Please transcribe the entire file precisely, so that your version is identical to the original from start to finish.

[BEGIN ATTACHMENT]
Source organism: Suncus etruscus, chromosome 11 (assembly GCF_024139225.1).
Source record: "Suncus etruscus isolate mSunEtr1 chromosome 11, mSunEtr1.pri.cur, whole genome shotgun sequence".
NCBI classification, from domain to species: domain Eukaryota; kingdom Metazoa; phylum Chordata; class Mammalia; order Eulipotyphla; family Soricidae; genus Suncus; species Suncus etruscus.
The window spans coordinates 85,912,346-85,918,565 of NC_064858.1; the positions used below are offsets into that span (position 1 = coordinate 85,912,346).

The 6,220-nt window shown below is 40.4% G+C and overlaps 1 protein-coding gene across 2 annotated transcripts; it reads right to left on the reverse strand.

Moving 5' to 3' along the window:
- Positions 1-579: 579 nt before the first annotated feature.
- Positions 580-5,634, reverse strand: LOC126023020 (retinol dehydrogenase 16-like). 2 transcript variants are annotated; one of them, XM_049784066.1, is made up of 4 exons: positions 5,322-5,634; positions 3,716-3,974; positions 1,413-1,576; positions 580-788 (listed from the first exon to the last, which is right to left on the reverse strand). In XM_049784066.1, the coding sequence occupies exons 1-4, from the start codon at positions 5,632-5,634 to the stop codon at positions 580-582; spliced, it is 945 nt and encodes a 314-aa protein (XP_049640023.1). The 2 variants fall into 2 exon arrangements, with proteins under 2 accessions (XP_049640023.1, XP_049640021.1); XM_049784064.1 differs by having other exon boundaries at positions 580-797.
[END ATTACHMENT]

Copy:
Source organism: Suncus etruscus, chromosome 11 (assembly GCF_024139225.1).
Source record: "Suncus etruscus isolate mSunEtr1 chromosome 11, mSunEtr1.pri.cur, whole genome shotgun sequence".
NCBI classification, from domain to species: domain Eukaryota; kingdom Metazoa; phylum Chordata; class Mammalia; order Eulipotyphla; family Soricidae; genus Suncus; species Suncus etruscus.
The window spans coordinates 85,912,346-85,918,565 of NC_064858.1; the positions used below are offsets into that span (position 1 = coordinate 85,912,346).

The 6,220-nt window shown below is 40.4% G+C and overlaps 1 protein-coding gene across 2 annotated transcripts; it reads right to left on the reverse strand.

Moving 5' to 3' along the window:
- Positions 1-579: 579 nt before the first annotated feature.
- Positions 580-5,634, reverse strand: LOC126023020 (retinol dehydrogenase 16-like). 2 transcript variants are annotated; one of them, XM_049784066.1, is made up of 4 exons: positions 5,322-5,634; positions 3,716-3,974; positions 1,413-1,576; positions 580-788 (listed from the first exon to the last, which is right to left on the reverse strand). In XM_049784066.1, the coding sequence occupies exons 1-4, from the start codon at positions 5,632-5,634 to the stop codon at positions 580-582; spliced, it is 945 nt and encodes a 314-aa protein (XP_049640023.1). The 2 variants fall into 2 exon arrangements, with proteins under 2 accessions (XP_049640023.1, XP_049640021.1); XM_049784064.1 differs by having other exon boundaries at positions 580-797.